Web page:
Manure phosphorus fractions: Development of analytical methods and variation with manure types

Martha Mamo, Charles Wortmann, Corey Brubaker

Research output: Contribution to journalArticlepeer-review

5 Scopus citations


Manure phosphorus (P) extraction and storage procedures were evaluated, and manure types were characterized for extractable P. The objectives of this research were to evaluate manure P extraction and sample storage procedures and to characterize manure types for water-extractable P (WEP) and NaHCO3 P (BiEP). Manure P was extracted at dry matter-to-water extraction ratios of 0.5 g/200 mL, 2 g/200 mL, 2 g/20 mL, and 20 g/200 mL. Shaking times of 0.5 h, 1 h, or 2 h were evaluated along with filter paper types (Whatman No. 42, Whatman No. 40, and 0.45-μm). Single or sequential extractions and repeatedextractions with water or NaHCO3 were also compared on various manure sources. Manure types were treated as replications in the analysis of variance to reduce the probability of making a Type I error in applying the results to diverse manure types. Dry matter-to-water extraction ratios more concentrated than 1 g/100 mL removed less P than extraction at 1 g/200 mL, which removed a similar percentage of total P (TP) as 0.5 g/200 mL ratio. A single extraction with a 1 g/200 mL or more dilute ratio with 1 h of shaking time was found to give a good estimate of extractible P. Extracted manure P was similar for three sequential extractions of 1 g/100 mL dilution ratio compared to one extraction with 1 g/300 mL. Filter paper type did not affect the amount of P extracted. Phosphorus extraction was more consistent with samples stored dry as compared to refrigerated or frozen conditions. Extractible P in swine manure, as a percentage of TP, was more than for other manure types.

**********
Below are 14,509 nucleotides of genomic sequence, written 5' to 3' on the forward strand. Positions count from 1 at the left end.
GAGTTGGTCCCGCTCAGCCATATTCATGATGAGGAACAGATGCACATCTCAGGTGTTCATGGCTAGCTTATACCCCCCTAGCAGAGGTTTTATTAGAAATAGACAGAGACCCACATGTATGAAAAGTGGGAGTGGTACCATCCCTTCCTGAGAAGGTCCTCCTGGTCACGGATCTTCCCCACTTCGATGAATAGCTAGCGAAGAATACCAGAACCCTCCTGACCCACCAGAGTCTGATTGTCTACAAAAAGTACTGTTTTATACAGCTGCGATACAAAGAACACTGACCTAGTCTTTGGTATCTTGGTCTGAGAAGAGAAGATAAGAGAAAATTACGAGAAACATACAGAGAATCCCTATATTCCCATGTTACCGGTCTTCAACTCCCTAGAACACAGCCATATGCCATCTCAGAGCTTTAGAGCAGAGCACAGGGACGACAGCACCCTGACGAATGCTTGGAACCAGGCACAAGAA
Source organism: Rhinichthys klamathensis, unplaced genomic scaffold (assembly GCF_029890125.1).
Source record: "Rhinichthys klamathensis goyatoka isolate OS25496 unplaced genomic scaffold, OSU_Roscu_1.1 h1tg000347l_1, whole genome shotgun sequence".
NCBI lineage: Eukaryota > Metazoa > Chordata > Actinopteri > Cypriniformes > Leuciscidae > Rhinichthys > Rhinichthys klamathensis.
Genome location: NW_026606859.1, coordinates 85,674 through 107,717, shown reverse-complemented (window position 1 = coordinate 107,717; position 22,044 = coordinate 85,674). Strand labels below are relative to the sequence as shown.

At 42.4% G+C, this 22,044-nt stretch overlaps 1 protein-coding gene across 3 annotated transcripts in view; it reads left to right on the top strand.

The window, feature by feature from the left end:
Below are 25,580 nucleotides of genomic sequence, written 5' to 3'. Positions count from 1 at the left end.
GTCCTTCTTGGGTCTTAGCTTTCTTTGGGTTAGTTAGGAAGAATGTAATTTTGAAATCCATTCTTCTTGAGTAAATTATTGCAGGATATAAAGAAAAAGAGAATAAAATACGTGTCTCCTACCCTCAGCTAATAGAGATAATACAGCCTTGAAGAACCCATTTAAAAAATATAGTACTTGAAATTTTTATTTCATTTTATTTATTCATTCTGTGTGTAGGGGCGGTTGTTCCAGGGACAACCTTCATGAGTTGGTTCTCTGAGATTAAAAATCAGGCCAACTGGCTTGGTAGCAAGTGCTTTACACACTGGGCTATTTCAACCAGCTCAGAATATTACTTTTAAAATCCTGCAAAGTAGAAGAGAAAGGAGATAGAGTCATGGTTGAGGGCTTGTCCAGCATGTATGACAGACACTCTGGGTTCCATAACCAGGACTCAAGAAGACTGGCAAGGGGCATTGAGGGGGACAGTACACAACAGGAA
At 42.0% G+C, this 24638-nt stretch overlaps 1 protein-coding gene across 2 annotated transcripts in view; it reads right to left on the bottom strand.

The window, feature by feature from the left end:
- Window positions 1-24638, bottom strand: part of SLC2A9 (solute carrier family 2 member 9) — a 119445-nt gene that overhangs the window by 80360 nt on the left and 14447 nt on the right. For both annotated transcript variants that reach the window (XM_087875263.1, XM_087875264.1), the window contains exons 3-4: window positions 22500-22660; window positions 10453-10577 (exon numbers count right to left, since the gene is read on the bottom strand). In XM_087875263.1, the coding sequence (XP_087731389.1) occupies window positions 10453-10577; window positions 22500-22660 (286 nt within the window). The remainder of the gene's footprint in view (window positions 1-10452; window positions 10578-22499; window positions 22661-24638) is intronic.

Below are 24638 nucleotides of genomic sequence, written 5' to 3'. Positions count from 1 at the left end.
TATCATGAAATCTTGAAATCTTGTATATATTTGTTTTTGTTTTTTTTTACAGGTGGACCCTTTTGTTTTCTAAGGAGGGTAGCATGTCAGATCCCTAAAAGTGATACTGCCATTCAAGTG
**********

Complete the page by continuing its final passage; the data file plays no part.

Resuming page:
Original languageEnglish (US)
Pages (from-to)935-947
Number of pages13
JournalCommunications in Soil Science and Plant Analysis
Issue number7-8
StatePublished - Apr 2007


  • Dilution ratios
  • Extractible P
  • Filter paper
  • Shaking time

ASJC Scopus subject areas

  • Agronomy and Crop Science
  • Soil Science


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